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“To this day, I don't know why we didn't sell more,” he says, sounding like a father who can't understand how his favorite kid, the one who everyone liked, somehow flunked out of school. “It was such a great idea, and we must have missed some key element, but I don't know what it was.” After a pause, he adds, “We always thought we'd get famous if someone would wear one in a bank robbery—that's what we were hoping for!—but nobody ever did.”


Granted, a marketing plan that relies heavily on a chance product placement during a felony may not be the ideal recipe for retail success. And sure, you can see why a ski mask might not sell so well in, say, Miami or New Orleans. (Although, really, wearing a ski mask on a hot day doesn’t seem all that outlandish for a league whose fans routinely go shirtless and body-painted in sub-freezing weather.)Still, it does seem a bit odd that Game Face never quite caught on. It's a clever product with a perfect name, built around the iconic imagery of NFL helmets — what's not to like? The NFL folks clearly thought the product was a winner; that's why they granted Siegel a license. (Unfortunately, a league spokesman said nobody who worked at NFL Properties in the early ’90s is still with the organization, so we can't pick their brains about Game Face.)

So what went wrong? Maybe it was just a case of bad timing. If Siegel had launched his product during the era of online ordering and social media, it's not hard to imagine that Game Face could have been a game-changer.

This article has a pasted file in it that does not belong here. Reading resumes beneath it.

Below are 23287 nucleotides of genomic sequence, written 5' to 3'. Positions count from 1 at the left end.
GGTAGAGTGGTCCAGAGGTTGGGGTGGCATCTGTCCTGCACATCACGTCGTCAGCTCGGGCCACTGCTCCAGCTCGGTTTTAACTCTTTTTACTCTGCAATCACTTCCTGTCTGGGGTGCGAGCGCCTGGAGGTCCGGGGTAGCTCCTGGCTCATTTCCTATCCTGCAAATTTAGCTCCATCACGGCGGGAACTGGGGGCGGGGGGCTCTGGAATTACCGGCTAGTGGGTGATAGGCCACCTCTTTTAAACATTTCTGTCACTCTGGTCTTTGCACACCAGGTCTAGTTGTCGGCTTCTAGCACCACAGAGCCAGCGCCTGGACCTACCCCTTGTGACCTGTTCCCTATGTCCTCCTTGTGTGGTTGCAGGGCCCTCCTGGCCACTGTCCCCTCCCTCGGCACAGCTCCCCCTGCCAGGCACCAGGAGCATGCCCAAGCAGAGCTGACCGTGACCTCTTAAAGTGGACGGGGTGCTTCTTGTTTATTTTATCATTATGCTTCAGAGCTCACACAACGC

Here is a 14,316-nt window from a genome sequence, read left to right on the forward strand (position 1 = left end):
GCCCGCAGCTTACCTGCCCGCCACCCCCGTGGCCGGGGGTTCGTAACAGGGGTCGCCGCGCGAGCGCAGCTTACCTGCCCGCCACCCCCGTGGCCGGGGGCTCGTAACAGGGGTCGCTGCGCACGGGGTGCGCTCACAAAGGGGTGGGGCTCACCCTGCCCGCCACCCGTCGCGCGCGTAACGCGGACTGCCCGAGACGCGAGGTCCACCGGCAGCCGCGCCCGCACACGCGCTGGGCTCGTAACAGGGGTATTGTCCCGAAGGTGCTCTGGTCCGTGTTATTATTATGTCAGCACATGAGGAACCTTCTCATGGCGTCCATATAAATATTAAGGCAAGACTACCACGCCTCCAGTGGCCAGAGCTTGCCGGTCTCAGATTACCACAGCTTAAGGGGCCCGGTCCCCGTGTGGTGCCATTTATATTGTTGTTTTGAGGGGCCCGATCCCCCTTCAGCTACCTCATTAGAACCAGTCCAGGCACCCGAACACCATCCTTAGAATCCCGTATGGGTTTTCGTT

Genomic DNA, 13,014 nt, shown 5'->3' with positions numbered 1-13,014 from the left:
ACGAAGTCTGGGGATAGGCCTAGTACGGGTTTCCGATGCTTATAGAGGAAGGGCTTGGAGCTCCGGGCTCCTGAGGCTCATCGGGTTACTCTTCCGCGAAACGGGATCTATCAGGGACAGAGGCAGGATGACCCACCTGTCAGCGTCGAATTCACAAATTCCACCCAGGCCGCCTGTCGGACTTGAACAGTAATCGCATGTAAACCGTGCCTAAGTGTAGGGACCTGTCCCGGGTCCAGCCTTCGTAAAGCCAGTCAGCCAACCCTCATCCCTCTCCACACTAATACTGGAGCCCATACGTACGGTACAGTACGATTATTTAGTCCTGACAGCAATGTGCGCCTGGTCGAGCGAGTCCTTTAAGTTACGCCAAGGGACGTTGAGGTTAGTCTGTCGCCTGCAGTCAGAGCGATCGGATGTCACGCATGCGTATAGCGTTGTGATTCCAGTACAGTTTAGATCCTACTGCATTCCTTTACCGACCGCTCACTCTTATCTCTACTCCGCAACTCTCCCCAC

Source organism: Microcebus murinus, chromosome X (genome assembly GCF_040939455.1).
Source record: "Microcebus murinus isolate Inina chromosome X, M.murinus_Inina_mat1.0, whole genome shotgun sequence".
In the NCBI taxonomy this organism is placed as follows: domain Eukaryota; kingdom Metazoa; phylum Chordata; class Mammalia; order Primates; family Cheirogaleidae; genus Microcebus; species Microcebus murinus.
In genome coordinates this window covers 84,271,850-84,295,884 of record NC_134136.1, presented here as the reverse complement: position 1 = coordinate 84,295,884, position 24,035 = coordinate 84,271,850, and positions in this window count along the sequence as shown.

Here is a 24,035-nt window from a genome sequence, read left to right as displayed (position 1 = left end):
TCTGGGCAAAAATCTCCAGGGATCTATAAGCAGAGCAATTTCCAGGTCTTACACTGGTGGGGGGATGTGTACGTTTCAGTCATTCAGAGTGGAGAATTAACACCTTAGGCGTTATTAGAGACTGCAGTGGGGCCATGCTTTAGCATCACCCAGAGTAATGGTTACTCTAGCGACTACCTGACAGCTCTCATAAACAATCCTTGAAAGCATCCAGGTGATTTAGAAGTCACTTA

Interestingly, although Game Face's first act was short, the product has had a low-key but persistent afterlife. If Siegel's figures are accurate, about 30,000 of the hats went unsold, which explains why Game Faces routinely show up—often with their original tags—on eBay and in vintage clothing shops. Siegel still occasionally sees people wearing them at NFL games. A fan wearing one even appeared on a Sports Illustrated cover in 2012.

And while Game Face's consumer base was small, it appears to be passionate. Matthew Robins, a 39-year-old fan from the Chicago area, picked up a Bears Game Face as dead stock around 2000 and has worn it to countless games and tailgates. “If I go to a Bears game during the right time of year, it is still a must,” he says.


And Robins isn't the only one. “I still have my Chiefs Game Face, which I got for Christmas around 1992 as a kid growing up in Missouri,” says Marc Parker, a 38-year-old fan who now lives in Tampa. “If they brought it back with Bucs designs, I'd probably buy two—both the current and Bucco Bruce versions.”

And that begs the question: Is Game Face poised for a comeback?

If so, Siegel is ready. “I'd love to reinvent it, but with different fabric, as one of those things that the players wear under their helmets,” he says. That's actually a pretty astute idea—the lightweight fabric could solve the warm-weather problem, and printing the designs instead of knitting them would allow for more realistic depictions of the helmet designs, instead of 8-bit-style graphics of the original hats. Imagine the NFL Draft—or a sports bar, or a stadium—filled with fans wearing the modern, re-engineered Game Face 2.0!

Drew Siegel can already imagine it. He has mostly positive feelings about his Game Face experience, but the product's failure to catch on still gnaws at him, and he's itching to give it one more try.

“If you know someone who'd want to help me get back into the business, all they have to do is call me,” he says. Like they say in sports, dreams die hard.